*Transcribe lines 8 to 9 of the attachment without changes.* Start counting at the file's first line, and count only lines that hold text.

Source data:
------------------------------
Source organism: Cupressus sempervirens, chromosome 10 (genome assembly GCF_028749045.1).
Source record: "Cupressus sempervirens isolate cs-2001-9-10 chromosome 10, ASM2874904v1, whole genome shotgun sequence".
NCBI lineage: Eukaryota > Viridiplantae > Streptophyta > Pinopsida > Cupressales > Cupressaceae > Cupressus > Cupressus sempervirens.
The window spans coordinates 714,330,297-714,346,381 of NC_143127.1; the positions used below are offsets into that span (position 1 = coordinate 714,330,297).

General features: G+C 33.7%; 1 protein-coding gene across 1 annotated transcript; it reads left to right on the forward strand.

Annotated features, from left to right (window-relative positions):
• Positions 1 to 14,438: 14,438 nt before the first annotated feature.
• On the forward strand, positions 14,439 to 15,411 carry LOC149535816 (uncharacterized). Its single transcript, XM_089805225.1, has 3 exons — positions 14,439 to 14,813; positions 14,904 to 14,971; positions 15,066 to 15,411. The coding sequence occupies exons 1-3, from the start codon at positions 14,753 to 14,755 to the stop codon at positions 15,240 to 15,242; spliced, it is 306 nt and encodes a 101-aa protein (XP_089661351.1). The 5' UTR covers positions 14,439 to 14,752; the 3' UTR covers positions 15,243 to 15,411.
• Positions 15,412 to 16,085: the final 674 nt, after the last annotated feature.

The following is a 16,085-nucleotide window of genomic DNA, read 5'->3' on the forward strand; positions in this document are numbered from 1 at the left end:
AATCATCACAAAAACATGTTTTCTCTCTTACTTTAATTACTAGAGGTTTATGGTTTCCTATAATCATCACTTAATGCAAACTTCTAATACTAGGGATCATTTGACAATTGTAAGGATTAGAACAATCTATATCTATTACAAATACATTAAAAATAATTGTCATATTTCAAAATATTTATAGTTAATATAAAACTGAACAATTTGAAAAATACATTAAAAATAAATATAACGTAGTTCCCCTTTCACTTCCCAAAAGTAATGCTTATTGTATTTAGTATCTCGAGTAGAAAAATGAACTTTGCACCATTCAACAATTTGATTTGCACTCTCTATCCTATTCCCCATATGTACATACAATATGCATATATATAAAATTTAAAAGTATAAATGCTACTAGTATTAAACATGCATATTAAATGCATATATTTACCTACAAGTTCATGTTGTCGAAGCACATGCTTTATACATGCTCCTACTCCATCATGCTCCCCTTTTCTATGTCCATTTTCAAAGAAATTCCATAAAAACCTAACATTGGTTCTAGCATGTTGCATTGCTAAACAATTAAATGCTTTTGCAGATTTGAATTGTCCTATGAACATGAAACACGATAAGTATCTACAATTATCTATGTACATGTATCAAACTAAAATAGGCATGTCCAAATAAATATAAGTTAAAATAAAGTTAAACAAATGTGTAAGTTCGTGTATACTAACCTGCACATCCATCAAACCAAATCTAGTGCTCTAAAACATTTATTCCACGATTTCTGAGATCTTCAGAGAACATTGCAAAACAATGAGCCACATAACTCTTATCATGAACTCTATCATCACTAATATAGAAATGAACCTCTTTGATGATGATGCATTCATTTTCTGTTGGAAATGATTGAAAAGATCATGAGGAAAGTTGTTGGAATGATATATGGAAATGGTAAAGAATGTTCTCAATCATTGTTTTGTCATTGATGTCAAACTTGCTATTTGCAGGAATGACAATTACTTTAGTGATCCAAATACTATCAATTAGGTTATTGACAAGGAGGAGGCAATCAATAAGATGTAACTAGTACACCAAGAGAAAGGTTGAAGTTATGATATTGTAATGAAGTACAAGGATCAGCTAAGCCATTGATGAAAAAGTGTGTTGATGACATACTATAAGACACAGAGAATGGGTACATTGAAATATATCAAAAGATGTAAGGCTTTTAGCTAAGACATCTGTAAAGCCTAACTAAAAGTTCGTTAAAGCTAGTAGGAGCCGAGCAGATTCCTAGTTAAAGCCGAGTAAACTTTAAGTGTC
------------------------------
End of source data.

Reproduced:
• On the forward strand, positions 14,439 to 15,411 carry LOC149535816 (uncharacterized). Its single transcript, XM_089805225.1, has 3 exons — positions 14,439 to 14,813; positions 14,904 to 14,971; positions 15,066 to 15,411. The coding sequence occupies exons 1-3, from the start codon at positions 14,753 to 14,755 to the stop codon at positions 15,240 to 15,242; spliced, it is 306 nt and encodes a 101-aa protein (XP_089661351.1). The 5' UTR covers positions 14,439 to 14,752; the 3' UTR covers positions 15,243 to 15,411.
• Positions 15,412 to 16,085: the final 674 nt, after the last annotated feature.